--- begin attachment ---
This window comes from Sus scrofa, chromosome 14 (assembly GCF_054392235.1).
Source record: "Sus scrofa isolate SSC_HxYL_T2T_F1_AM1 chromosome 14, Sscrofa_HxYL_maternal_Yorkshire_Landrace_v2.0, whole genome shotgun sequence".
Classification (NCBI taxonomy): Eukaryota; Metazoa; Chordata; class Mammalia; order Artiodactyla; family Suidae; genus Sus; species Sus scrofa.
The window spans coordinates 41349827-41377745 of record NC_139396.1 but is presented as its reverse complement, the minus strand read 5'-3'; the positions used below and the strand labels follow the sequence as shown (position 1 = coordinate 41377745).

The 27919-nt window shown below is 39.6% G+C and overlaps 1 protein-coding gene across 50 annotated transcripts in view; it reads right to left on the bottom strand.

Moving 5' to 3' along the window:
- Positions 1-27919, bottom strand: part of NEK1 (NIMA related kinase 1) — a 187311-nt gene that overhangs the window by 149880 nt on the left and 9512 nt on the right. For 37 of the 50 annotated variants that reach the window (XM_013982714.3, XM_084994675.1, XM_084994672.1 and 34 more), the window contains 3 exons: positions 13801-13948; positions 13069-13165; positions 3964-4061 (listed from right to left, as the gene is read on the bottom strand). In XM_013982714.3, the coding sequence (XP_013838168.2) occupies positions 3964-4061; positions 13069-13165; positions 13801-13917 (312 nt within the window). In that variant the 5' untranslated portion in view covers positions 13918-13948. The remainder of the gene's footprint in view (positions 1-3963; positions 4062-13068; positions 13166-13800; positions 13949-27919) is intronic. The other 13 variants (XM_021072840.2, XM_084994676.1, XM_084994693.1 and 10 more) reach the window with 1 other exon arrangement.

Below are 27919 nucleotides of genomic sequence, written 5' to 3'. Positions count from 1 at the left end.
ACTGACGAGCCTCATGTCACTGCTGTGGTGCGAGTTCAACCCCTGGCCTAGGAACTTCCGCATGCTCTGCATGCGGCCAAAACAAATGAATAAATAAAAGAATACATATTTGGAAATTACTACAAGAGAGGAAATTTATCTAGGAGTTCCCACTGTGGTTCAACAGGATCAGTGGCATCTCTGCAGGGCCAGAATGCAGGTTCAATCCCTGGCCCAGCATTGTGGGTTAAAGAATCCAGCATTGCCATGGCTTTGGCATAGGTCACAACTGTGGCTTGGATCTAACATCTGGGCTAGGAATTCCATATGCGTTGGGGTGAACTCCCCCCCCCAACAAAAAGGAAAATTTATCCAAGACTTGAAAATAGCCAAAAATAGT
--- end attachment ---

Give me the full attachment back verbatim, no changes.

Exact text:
This window comes from Sus scrofa, chromosome 14 (assembly GCF_054392235.1).
Source record: "Sus scrofa isolate SSC_HxYL_T2T_F1_AM1 chromosome 14, Sscrofa_HxYL_maternal_Yorkshire_Landrace_v2.0, whole genome shotgun sequence".
Classification (NCBI taxonomy): Eukaryota; Metazoa; Chordata; class Mammalia; order Artiodactyla; family Suidae; genus Sus; species Sus scrofa.
The window spans coordinates 41349827-41377745 of record NC_139396.1 but is presented as its reverse complement, the minus strand read 5'-3'; the positions used below and the strand labels follow the sequence as shown (position 1 = coordinate 41377745).

The 27919-nt window shown below is 39.6% G+C and overlaps 1 protein-coding gene across 50 annotated transcripts in view; it reads right to left on the bottom strand.

Moving 5' to 3' along the window:
- Positions 1-27919, bottom strand: part of NEK1 (NIMA related kinase 1) — a 187311-nt gene that overhangs the window by 149880 nt on the left and 9512 nt on the right. For 37 of the 50 annotated variants that reach the window (XM_013982714.3, XM_084994675.1, XM_084994672.1 and 34 more), the window contains 3 exons: positions 13801-13948; positions 13069-13165; positions 3964-4061 (listed from right to left, as the gene is read on the bottom strand). In XM_013982714.3, the coding sequence (XP_013838168.2) occupies positions 3964-4061; positions 13069-13165; positions 13801-13917 (312 nt within the window). In that variant the 5' untranslated portion in view covers positions 13918-13948. The remainder of the gene's footprint in view (positions 1-3963; positions 4062-13068; positions 13166-13800; positions 13949-27919) is intronic. The other 13 variants (XM_021072840.2, XM_084994676.1, XM_084994693.1 and 10 more) reach the window with 1 other exon arrangement.

Below are 27919 nucleotides of genomic sequence, written 5' to 3'. Positions count from 1 at the left end.
ACTGACGAGCCTCATGTCACTGCTGTGGTGCGAGTTCAACCCCTGGCCTAGGAACTTCCGCATGCTCTGCATGCGGCCAAAACAAATGAATAAATAAAAGAATACATATTTGGAAATTACTACAAGAGAGGAAATTTATCTAGGAGTTCCCACTGTGGTTCAACAGGATCAGTGGCATCTCTGCAGGGCCAGAATGCAGGTTCAATCCCTGGCCCAGCATTGTGGGTTAAAGAATCCAGCATTGCCATGGCTTTGGCATAGGTCACAACTGTGGCTTGGATCTAACATCTGGGCTAGGAATTCCATATGCGTTGGGGTGAACTCCCCCCCCCAACAAAAAGGAAAATTTATCCAAGACTTGAAAATAGCCAAAAATAGT